Google has joined the world in helping preserve the thousands of archival documents, photographs and videos about Nelson Mandela in the gallery digitally since 2011. On March 27, 2012 the online archive was finally launched in partnership with the Nelson Mandela Centre of Memory.
As some may already know, the first-ever, single-man focused “online gallery” has been active for the past two years in commemoration of the legend of the late Nelson Rolihlahla Mandela who died in Johannesburg on December 5 last year. Many have visited it in search of better understanding of the life of the former statesman, mentor and role model to thousands across the globe, and found it. And many continue to glean inspiration from the pages of this pioneering piece of work today.
By Phinias Shonayi
The multimedia archive includes Mr. Mandela’s correspondence with family, comrades and friends, diaries written during his 27 years of imprisonment, and notes he made while leading the negotiations that ended apartheid in South Africa. The archive also includes the earliest-known photos of Mr. Mandela and never-before seen drafts of his material for his book “Conversations with Myself,” the sequel to his autobiography “Long Walk to Freedom.”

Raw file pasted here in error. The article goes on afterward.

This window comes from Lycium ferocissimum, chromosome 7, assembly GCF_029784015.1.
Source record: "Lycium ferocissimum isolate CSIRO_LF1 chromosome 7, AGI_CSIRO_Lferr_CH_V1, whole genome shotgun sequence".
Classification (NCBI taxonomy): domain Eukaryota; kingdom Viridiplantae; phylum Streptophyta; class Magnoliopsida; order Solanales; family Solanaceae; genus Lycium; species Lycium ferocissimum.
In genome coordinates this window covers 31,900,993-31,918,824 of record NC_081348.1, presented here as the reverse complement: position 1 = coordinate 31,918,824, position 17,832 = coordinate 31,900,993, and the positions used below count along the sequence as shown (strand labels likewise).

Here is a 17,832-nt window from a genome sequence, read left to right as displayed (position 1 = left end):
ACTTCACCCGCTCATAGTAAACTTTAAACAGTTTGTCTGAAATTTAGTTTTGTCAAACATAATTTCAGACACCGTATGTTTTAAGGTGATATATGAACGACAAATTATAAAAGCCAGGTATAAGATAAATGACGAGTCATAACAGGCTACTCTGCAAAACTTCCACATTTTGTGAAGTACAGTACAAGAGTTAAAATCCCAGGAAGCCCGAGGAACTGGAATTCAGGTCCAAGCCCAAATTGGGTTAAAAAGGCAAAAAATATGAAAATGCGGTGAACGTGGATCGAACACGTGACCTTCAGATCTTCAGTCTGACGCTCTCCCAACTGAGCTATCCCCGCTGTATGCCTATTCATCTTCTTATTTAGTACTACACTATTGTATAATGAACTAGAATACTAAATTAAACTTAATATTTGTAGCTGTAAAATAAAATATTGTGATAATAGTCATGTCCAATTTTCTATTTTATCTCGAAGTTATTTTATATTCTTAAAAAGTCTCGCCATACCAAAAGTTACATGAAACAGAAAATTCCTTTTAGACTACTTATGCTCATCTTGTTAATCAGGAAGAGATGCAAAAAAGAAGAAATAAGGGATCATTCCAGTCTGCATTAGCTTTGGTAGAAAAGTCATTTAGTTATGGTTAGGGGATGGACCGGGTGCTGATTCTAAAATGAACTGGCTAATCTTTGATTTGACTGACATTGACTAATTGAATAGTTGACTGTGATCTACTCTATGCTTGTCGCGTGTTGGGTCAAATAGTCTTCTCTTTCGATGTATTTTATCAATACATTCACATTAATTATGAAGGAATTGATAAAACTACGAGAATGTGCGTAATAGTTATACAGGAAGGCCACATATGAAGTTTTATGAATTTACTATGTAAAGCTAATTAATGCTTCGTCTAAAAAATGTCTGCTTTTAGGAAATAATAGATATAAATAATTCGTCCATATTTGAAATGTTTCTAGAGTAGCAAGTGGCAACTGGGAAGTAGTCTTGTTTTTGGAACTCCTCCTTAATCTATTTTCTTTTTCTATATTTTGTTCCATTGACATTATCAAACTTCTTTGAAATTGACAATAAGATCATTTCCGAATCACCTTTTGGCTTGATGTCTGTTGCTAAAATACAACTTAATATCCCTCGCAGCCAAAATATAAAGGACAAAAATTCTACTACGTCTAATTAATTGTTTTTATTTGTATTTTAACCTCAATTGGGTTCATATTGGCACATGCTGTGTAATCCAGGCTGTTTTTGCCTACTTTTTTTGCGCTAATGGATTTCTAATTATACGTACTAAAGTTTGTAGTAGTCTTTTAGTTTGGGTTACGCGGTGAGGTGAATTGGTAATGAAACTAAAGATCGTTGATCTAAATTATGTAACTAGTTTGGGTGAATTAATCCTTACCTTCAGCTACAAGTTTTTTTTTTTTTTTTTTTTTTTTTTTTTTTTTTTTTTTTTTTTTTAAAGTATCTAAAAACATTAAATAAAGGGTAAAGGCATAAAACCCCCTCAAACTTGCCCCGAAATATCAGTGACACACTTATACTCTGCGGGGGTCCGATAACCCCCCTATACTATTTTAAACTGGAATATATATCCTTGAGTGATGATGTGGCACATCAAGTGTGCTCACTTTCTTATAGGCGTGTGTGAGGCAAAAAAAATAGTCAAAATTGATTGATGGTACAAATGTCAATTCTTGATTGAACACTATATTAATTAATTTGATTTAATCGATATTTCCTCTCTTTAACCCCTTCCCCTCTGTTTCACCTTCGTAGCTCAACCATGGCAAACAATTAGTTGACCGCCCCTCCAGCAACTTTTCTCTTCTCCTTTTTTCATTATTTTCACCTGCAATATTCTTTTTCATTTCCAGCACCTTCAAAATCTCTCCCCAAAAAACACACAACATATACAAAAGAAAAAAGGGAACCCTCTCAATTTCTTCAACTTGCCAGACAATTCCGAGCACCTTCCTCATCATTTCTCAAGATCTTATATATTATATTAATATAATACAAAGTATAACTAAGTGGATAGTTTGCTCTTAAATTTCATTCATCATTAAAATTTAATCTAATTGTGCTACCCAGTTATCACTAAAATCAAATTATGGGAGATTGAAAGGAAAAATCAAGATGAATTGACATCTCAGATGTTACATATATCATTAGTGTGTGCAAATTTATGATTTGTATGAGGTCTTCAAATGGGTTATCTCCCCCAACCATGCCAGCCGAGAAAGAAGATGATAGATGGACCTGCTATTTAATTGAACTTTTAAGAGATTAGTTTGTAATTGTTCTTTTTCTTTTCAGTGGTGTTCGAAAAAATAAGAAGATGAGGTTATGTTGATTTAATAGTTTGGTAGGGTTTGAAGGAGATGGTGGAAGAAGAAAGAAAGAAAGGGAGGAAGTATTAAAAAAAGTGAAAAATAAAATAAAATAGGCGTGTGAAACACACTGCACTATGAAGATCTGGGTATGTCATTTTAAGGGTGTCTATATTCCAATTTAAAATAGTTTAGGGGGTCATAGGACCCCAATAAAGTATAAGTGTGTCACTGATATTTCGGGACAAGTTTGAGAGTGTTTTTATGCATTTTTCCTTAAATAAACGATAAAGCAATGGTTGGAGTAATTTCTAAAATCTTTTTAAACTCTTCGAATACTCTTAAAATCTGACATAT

“The project is a living archive that will continue to expand as people across the globe contribute to the project and grow the legend of Mr. Mandela.” In his launch address speech, Achmat Dangor, Chief Executive of the Nelson Mandela Foundation recalled how Mr. Mandela inaugurated the Centre of Memory in 2004 as the institution’s core work.
Mr. Mandela’s injunction was that the Centre of Memory “must not become a mausoleum,” rather that it should strive to grow beyond a memory bank attributed to one person. The Centre has also since become a platform for dialogue around critical social issues.
“At the heart of our strategy for Memory is to make the unique archives of the life and times of Mr. Mandela available to the rest of the world,” said Dangor.
Based in Johannesburg, the Nelson Mandela Centre of Memory is committed to documenting one of the world’s greatest statesmen and spreading the story of his life and work to promote social justice throughout the world.
Thanks to a partnership between the Centre of Memory and the Google Cultural Institute, Nelson Mandela’s archive dating from 1929 is now accessible in digital format to anyone, anywhere in the world.
The address is archive.nelsonmandela.org.